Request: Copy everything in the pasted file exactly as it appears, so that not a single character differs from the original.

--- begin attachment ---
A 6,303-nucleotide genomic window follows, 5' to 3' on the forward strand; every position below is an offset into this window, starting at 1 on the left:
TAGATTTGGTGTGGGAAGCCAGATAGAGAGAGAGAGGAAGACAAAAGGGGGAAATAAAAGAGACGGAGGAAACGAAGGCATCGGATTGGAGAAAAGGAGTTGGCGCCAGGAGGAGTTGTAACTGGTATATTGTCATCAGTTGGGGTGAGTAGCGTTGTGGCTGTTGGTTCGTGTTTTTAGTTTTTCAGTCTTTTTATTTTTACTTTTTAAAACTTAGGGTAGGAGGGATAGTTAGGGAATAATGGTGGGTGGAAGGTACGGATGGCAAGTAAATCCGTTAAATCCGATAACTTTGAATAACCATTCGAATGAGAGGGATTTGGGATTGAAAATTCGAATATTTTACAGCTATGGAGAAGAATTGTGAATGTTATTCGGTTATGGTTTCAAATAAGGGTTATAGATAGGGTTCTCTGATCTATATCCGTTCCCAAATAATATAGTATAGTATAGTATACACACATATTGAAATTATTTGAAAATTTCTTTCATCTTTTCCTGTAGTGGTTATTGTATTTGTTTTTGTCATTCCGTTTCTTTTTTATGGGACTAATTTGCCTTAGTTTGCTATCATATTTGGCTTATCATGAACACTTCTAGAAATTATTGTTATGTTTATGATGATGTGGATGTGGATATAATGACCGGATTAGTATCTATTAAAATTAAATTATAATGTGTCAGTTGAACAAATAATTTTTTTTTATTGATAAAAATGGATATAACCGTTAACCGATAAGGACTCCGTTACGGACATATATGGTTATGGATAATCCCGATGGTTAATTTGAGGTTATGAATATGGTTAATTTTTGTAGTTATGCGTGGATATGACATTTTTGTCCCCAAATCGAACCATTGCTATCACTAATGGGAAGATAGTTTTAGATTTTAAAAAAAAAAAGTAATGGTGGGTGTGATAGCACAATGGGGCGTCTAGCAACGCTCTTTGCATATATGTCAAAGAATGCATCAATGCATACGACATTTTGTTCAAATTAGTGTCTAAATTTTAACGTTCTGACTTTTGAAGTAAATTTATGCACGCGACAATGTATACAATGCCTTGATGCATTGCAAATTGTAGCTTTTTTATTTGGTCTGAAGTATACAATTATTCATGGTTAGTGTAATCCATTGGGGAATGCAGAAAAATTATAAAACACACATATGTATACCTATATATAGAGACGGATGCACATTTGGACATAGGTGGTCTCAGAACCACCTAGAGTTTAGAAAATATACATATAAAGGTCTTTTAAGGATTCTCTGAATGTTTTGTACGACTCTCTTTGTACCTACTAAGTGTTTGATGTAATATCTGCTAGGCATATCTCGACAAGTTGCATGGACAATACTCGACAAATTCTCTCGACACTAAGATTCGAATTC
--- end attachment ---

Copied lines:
A 6,303-nucleotide genomic window follows, 5' to 3' on the forward strand; every position below is an offset into this window, starting at 1 on the left:
TAGATTTGGTGTGGGAAGCCAGATAGAGAGAGAGAGGAAGACAAAAGGGGGAAATAAAAGAGACGGAGGAAACGAAGGCATCGGATTGGAGAAAAGGAGTTGGCGCCAGGAGGAGTTGTAACTGGTATATTGTCATCAGTTGGGGTGAGTAGCGTTGTGGCTGTTGGTTCGTGTTTTTAGTTTTTCAGTCTTTTTATTTTTACTTTTTAAAACTTAGGGTAGGAGGGATAGTTAGGGAATAATGGTGGGTGGAAGGTACGGATGGCAAGTAAATCCGTTAAATCCGATAACTTTGAATAACCATTCGAATGAGAGGGATTTGGGATTGAAAATTCGAATATTTTACAGCTATGGAGAAGAATTGTGAATGTTATTCGGTTATGGTTTCAAATAAGGGTTATAGATAGGGTTCTCTGATCTATATCCGTTCCCAAATAATATAGTATAGTATAGTATACACACATATTGAAATTATTTGAAAATTTCTTTCATCTTTTCCTGTAGTGGTTATTGTATTTGTTTTTGTCATTCCGTTTCTTTTTTATGGGACTAATTTGCCTTAGTTTGCTATCATATTTGGCTTATCATGAACACTTCTAGAAATTATTGTTATGTTTATGATGATGTGGATGTGGATATAATGACCGGATTAGTATCTATTAAAATTAAATTATAATGTGTCAGTTGAACAAATAATTTTTTTTTATTGATAAAAATGGATATAACCGTTAACCGATAAGGACTCCGTTACGGACATATATGGTTATGGATAATCCCGATGGTTAATTTGAGGTTATGAATATGGTTAATTTTTGTAGTTATGCGTGGATATGACATTTTTGTCCCCAAATCGAACCATTGCTATCACTAATGGGAAGATAGTTTTAGATTTTAAAAAAAAAAAGTAATGGTGGGTGTGATAGCACAATGGGGCGTCTAGCAACGCTCTTTGCATATATGTCAAAGAATGCATCAATGCATACGACATTTTGTTCAAATTAGTGTCTAAATTTTAACGTTCTGACTTTTGAAGTAAATTTATGCACGCGACAATGTATACAATGCCTTGATGCATTGCAAATTGTAGCTTTTTTATTTGGTCTGAAGTATACAATTATTCATGGTTAGTGTAATCCATTGGGGAATGCAGAAAAATTATAAAACACACATATGTATACCTATATATAGAGACGGATGCACATTTGGACATAGGTGGTCTCAGAACCACCTAGAGTTTAGAAAATATACATATAAAGGTCTTTTAAGGATTCTCTGAATGTTTTGTACGACTCTCTTTGTACCTACTAAGTGTTTGATGTAATATCTGCTAGGCATATCTCGACAAGTTGCATGGACAATACTCGACAAATTCTCTCGACACTAAGATTCGAATTC